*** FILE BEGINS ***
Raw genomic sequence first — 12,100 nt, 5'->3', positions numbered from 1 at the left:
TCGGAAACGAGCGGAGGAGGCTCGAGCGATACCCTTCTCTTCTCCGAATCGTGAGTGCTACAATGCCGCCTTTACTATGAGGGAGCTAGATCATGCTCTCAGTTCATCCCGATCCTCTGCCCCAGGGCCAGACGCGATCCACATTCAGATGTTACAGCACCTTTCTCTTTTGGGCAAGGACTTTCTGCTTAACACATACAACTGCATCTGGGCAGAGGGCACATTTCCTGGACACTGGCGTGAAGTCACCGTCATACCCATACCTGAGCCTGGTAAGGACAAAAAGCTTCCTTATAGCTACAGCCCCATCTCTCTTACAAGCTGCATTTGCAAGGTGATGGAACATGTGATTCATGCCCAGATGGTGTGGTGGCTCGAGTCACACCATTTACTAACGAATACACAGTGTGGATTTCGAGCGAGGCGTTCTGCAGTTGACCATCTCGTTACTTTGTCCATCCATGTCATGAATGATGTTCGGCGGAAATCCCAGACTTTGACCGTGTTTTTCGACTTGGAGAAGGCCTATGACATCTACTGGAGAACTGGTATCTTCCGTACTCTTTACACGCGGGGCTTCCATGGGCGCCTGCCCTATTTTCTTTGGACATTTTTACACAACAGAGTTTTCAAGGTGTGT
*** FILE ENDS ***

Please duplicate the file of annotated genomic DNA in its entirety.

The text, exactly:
Raw genomic sequence first — 12,100 nt, 5'->3', positions numbered from 1 at the left:
TCGGAAACGAGCGGAGGAGGCTCGAGCGATACCCTTCTCTTCTCCGAATCGTGAGTGCTACAATGCCGCCTTTACTATGAGGGAGCTAGATCATGCTCTCAGTTCATCCCGATCCTCTGCCCCAGGGCCAGACGCGATCCACATTCAGATGTTACAGCACCTTTCTCTTTTGGGCAAGGACTTTCTGCTTAACACATACAACTGCATCTGGGCAGAGGGCACATTTCCTGGACACTGGCGTGAAGTCACCGTCATACCCATACCTGAGCCTGGTAAGGACAAAAAGCTTCCTTATAGCTACAGCCCCATCTCTCTTACAAGCTGCATTTGCAAGGTGATGGAACATGTGATTCATGCCCAGATGGTGTGGTGGCTCGAGTCACACCATTTACTAACGAATACACAGTGTGGATTTCGAGCGAGGCGTTCTGCAGTTGACCATCTCGTTACTTTGTCCATCCATGTCATGAATGATGTTCGGCGGAAATCCCAGACTTTGACCGTGTTTTTCGACTTGGAGAAGGCCTATGACATCTACTGGAGAACTGGTATCTTCCGTACTCTTTACACGCGGGGCTTCCATGGGCGCCTGCCCTATTTTCTTTGGACATTTTTACACAACAGAGTTTTCAAGGTGTGT